I’ve heard many cons to writing reviews. If it’s a bad review, you may tick off an author or an agent. That’s fair. It’s important to remember that online reviews leave a digital trail of who you are, so you need to be fair, honest, and willing to live with what you say.

A personal pet peeve is a reviewer who trashes a book because the story wasn’t what he or she thought it was going to be. If you like sci-fi thrillers, don’t buy a romance book and then be angry it wasn’t a sci-fi thriller. You know you’ve seen those reviews.

So read more books and write more reviews. It will help an author out for print books, digital books and storybook apps.

What’s your philosophy on reading or writing reviews? Have you written one lately?


About the Author: Stacy S. Jensen worked as a newspaper reporter and editor for two decades. Today, she writes picture books and revises a memoir manuscript. She lives in Colorado Springs with her husband and toddler.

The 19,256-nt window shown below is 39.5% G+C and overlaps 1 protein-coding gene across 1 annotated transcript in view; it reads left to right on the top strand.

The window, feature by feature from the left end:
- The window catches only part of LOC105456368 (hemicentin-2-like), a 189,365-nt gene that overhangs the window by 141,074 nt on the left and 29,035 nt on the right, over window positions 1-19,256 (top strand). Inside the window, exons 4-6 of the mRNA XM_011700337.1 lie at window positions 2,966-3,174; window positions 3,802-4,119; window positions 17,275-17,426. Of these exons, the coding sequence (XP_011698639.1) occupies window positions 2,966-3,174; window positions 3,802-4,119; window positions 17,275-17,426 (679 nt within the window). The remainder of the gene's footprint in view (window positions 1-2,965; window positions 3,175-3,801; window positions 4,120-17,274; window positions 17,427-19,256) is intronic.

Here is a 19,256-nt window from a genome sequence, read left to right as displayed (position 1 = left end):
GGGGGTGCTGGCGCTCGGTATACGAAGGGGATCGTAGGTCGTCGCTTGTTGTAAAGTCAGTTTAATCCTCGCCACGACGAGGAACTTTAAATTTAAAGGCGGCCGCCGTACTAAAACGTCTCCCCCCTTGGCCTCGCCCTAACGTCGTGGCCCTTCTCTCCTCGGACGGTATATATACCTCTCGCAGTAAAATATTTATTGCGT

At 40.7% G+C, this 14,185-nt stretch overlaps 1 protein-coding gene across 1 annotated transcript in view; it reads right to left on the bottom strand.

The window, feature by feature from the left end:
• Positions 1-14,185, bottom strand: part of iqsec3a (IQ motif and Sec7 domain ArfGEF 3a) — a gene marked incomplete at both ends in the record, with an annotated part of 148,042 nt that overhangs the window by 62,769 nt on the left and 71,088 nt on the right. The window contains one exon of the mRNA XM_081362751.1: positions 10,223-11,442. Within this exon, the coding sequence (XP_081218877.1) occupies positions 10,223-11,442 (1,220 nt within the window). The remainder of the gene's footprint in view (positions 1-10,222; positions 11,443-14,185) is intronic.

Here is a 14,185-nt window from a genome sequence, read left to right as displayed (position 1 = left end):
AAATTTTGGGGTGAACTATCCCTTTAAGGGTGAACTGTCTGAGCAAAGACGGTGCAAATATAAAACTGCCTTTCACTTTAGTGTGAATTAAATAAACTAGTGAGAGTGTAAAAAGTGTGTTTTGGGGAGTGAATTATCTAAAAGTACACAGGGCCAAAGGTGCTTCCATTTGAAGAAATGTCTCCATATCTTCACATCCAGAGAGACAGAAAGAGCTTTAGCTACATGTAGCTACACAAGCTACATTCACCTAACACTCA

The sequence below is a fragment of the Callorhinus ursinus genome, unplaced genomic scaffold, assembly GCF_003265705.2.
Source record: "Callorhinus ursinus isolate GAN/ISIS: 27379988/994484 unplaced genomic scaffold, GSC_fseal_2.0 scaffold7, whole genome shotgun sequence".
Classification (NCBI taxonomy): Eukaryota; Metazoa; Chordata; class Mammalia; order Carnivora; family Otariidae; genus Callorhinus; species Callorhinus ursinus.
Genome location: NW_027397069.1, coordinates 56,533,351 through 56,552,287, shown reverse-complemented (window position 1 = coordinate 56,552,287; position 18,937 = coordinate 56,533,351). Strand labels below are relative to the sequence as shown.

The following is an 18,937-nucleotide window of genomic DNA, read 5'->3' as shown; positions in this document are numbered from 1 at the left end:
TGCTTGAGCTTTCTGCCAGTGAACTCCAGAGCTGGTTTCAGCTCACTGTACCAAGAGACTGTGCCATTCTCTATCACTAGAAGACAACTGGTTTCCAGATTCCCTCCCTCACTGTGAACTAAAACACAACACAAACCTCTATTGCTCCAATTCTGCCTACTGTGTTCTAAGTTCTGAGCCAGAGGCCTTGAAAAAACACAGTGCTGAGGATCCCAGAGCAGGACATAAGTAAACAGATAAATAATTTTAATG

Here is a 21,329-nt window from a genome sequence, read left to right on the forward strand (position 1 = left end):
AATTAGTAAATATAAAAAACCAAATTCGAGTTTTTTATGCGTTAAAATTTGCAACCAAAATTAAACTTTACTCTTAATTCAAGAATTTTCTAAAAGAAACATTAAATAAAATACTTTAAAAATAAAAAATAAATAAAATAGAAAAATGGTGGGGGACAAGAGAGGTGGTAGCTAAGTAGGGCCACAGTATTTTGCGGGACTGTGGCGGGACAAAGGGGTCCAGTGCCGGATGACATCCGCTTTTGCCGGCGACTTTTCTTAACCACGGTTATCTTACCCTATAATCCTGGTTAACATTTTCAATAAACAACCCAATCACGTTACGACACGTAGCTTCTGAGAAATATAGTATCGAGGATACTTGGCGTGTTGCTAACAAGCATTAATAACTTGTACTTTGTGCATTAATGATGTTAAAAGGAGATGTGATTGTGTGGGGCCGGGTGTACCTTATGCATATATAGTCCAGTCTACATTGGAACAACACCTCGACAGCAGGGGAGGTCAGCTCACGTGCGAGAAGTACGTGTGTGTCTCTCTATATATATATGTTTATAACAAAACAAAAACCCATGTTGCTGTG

12 comments:

  1. You know, for me Goodreads is a personal record-keeping of the books I've read and what I thought about them. As a writer, I'm careful not to destroy a book or author, but I'm going to be honest in a review too. On the other hand, I won't review on Amazon unless I've truly enjoyed a book and can be positive.

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  2. As a reader, I always appreciate honest reviews.

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  3. Time drives my fondness for the 32 page picture book! I consume them like bon-bons from the candy box and review the special ones that pique my interest.